The smiling Russian prima donna onscreen tells us she feeds her son kasha - a sort of porridge - every day, before turning up to work at the New York Metropolitan Opera. Dripping pearls and rubies in a low-cut corset, Anna Netrebko chats to us mere minutes before playing the title role in the Met's season-opening opera, Donizetti's Anna Bolena.
I was sceptical about watching stage onscreen in the "Met Live on HD" series, now shown in more than 50 countries. But unlike movie pirates, the Met doesn't just set up a camera in the fourth row and leave it running.
In fact, from my comfortable position as one of only 14 viewers in a Newmarket Rialto cinema, the cameras in Netrebko's dressing room feel rather intrusive. But the woman about to play Anne Boleyn doesn't mind a jot.
She winks as she recommends The Tudors. She talks impishly to her Moscow fans in Russian: "Don't fall asleep, my dears. We work a little, we sing a little and then I get my head chopped off."
After the overture, we see Netrebko onstage. She looks regal, and is singing beautifully about internalising a really complicated situation in her head.
But I keep thinking about her making porridge and watching The Tudors. Not that those thoughts ruined my screen-opera experience. On the contrary, letting us backstage is a shrewd move, because the screen can never recreate the immersive atmosphere of really "being there". So the Met sensibly offers a completely different experience: interesting close-ups, panning cameras and informative interviews with the production team.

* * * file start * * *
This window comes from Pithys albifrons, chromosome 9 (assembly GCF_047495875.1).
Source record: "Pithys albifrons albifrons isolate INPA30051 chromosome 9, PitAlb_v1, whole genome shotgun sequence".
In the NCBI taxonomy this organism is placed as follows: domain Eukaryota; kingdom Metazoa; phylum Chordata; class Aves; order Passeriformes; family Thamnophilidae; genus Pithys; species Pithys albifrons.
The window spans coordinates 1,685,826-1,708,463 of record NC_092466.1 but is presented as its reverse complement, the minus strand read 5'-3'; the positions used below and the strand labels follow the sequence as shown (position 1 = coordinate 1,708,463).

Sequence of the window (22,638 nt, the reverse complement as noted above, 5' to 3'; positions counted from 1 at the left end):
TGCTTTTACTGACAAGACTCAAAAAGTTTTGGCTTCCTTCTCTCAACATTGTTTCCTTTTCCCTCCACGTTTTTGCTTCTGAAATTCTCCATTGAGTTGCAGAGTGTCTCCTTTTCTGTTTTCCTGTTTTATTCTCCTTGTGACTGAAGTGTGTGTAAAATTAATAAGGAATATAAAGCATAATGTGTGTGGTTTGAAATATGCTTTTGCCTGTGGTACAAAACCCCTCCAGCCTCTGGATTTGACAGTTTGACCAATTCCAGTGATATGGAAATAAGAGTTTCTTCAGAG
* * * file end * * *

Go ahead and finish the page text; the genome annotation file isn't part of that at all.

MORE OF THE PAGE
As the retired gentleman from Tauranga sitting next to me exulted: "I get to see the machine."
So: watching a Russian soprano in New York performing an Italian opera about English royalty while you're in New Zealand is like watching sports television with its replays and action close-ups rather than going to the game. (Ildar Abdrazakov as Henry VIII even looked like Piri Weepu, once he got all angry and unstoppable.)
It's opera seen like never before - but it's still designed to be seen live. One of opera's signature features, the grand spectacle, is missing.
Even the big screen doesn't do justice to the multitudes of chorus members.
The pros and cons are the same with London's National Theatre onscreen - which, like the Met, beams "almost live" (weeks afterwards) from an Anglophone cultural capital to the Bridgeway and Rialto cinemas.
Playing now is a production of The Kitchen, known for its group synchronisation, but this is only hinted at in tightly cropped shots. Still, the acting is a revelation.
At $33 for the Met and $25 for the National Theatre, it's steep, and the screening times are mostly friendly only to pensioners. The high prices are apparently because of the long running times - Wagner's Gotterdammerung, playing next year, is nearly six-and-a-half hours long. But when the cinemas are almost empty, and student tickets to the NBR New Zealand Opera are $8 less than student tickets to Met screenings, the profit maths doesn't seem right.
So: I arrived sceptical, I enjoyed myself more than I thought I would and it's worth checking out the season bills for the Met (next up: Don Giovanni) and National Theatre. Just in case there's something or someone you'd rather see instead of two arthouse movies or one real live small play. Unlikely in my case, but not impossible.